I about came apart the first time I saw This Is Spinal Tap, the quintessential band mock-umentary. If you'd ever been in a band or ever hung around a band, its portrayal of band dynamics and artistic delusion simply killed. However, Spinal Tap was a band on its way down. A band that had been famous and had sold albums and still had the ear, to one degree or another, of the public and the record companies. Even as they were losing it, they were in a place that you, the viewer, had probably never been.
Electric Apricot: Quest for Festeroo is about the band that I was in. These guys are a wannabe "jam band." They idolize The Grateful Dead and Phish and, indeed, Bob Weir and Mike Gordon are actually interviewed in the film. We didn't aspire to be a jam band as such, but twenty minute jams were considered the pinnacle of showmanship at the time. People thought you were really something if you could play for half an hour without stopping. They didn't realize that playing the same song for twenty minutes was actually easier than learning enough different songs to make up four forty-five minute sets. And, as it turns out, drunken frat boys, like dogs and goldfish, have no sense of the passing of time anyway. So, while this movie isn't as grand as This Is Spinal Tap, it hits a lot closer to where you, the viewer, might just have lived for a couple or three hideous years of your misspent existence. I was making those embarrassing little whimpering noises you make when you've laughed about all you can laugh and can't catch your breath to laugh properly anymore.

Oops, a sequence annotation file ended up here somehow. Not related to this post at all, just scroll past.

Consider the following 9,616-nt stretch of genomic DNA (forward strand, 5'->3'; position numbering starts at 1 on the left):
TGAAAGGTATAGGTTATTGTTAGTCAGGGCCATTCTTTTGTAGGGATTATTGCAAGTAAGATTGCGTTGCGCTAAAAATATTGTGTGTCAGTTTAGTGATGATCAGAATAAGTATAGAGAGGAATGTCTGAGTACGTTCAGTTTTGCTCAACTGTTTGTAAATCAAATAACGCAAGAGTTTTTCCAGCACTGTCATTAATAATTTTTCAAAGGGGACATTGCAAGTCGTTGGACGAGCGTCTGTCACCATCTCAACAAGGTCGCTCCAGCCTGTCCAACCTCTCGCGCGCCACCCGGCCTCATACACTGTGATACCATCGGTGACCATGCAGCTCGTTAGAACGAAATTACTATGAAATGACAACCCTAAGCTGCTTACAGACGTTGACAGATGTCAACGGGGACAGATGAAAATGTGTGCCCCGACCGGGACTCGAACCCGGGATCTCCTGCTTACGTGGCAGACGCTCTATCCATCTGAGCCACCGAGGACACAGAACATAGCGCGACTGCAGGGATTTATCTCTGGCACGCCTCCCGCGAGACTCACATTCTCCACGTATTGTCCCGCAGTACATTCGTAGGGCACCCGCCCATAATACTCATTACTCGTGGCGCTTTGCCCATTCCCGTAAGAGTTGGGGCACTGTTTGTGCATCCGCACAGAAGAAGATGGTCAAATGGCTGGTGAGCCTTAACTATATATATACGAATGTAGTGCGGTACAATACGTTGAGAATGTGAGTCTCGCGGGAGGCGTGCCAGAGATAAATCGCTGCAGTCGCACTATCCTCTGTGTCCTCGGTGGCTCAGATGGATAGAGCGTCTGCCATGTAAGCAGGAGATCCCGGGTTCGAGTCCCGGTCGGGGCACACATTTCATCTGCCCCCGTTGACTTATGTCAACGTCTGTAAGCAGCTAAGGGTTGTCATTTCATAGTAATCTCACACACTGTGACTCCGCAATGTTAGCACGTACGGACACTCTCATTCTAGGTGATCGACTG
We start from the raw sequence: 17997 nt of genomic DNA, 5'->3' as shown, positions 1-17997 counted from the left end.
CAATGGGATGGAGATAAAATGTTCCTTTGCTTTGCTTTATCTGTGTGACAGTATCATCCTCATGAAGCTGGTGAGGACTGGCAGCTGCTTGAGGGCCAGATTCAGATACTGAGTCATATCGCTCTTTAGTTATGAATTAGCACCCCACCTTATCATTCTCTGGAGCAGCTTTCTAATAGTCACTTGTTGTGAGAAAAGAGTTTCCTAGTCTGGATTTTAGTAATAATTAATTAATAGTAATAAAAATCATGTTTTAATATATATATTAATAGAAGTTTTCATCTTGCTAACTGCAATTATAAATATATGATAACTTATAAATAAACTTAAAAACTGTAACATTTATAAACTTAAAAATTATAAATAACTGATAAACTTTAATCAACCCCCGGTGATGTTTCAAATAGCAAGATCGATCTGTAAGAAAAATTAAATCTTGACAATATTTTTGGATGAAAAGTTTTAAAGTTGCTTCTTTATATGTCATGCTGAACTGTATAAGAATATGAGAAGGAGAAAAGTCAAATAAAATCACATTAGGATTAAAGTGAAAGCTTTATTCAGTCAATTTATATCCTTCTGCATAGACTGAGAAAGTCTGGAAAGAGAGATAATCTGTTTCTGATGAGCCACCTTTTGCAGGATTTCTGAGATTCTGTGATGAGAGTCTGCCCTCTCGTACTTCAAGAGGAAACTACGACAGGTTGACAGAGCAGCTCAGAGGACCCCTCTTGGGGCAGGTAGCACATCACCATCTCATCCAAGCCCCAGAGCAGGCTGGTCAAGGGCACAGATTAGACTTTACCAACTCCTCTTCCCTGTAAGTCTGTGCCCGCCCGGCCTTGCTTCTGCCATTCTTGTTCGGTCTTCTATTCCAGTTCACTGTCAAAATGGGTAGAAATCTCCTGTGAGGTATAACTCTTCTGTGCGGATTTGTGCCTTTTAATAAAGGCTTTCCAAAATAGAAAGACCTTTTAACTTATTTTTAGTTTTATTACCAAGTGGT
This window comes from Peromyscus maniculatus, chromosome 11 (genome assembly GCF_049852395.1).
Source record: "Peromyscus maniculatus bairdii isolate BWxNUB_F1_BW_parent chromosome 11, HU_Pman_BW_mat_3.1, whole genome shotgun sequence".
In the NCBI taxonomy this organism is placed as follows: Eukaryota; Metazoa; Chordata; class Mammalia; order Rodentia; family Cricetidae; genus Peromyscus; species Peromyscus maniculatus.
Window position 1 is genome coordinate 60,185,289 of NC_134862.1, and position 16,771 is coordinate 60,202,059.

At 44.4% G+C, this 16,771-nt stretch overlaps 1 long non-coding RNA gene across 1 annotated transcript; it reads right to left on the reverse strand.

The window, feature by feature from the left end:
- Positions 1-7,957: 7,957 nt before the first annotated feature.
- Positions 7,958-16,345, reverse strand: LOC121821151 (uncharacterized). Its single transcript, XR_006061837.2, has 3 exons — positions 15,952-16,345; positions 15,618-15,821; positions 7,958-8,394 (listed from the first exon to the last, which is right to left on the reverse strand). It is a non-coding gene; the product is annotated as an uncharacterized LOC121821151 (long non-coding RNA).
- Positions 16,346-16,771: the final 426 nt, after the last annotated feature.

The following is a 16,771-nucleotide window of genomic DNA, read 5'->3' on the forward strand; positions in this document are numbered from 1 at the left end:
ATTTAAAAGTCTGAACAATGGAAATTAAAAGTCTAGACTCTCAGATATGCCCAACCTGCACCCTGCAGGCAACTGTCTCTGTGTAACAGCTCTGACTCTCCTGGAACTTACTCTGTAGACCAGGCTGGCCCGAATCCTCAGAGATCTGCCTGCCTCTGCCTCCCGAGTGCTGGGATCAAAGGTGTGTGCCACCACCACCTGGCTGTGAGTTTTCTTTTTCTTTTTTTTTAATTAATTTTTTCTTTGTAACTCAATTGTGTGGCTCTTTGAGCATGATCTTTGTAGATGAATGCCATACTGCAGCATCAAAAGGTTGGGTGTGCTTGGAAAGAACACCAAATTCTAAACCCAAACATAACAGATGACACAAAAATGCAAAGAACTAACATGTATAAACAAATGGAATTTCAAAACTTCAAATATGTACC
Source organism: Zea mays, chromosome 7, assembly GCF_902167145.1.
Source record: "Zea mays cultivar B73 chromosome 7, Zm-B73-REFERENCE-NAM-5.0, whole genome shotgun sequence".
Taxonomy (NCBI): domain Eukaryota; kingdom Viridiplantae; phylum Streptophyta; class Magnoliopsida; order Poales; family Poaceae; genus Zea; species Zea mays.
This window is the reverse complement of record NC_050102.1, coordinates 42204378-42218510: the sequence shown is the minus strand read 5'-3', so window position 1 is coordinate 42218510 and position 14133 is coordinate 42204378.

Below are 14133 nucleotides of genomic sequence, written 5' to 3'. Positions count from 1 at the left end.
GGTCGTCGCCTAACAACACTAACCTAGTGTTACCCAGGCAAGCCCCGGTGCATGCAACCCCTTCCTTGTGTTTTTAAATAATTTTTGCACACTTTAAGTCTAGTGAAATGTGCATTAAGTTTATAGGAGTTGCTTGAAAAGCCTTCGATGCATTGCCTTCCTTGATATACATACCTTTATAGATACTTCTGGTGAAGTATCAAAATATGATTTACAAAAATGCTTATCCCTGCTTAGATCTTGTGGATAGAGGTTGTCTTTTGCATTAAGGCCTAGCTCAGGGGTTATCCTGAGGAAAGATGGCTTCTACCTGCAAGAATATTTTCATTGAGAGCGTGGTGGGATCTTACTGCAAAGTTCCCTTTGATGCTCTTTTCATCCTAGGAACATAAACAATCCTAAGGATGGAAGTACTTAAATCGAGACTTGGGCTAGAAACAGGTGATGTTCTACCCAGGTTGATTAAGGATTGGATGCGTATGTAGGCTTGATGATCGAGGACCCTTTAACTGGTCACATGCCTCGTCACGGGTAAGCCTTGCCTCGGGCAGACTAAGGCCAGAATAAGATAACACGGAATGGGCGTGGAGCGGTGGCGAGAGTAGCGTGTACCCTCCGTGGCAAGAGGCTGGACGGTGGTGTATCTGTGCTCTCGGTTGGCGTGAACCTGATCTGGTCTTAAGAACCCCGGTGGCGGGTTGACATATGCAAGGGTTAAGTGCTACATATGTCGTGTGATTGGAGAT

Like when they get a chance to record a few tracks in a professional studio and twelve hours into the first day of recording the drummer still does not have his drum kit set up and adjusted. The way it's written it's probably funny anyway, but if it has happened to you--more than once--it's hilarious. WHAT? He's STILL not set up? Does he know they won't PAY us if we don't PLAY? And just all of the horseshit that goes on with "artists" or, more accurately, people who think they are artists. Delusions of grandeur are even funnier when the people involved have never been, and will probably never get, within a thousand miles of grandeur.
They've really captured the essence of the wannabe band scene in this one.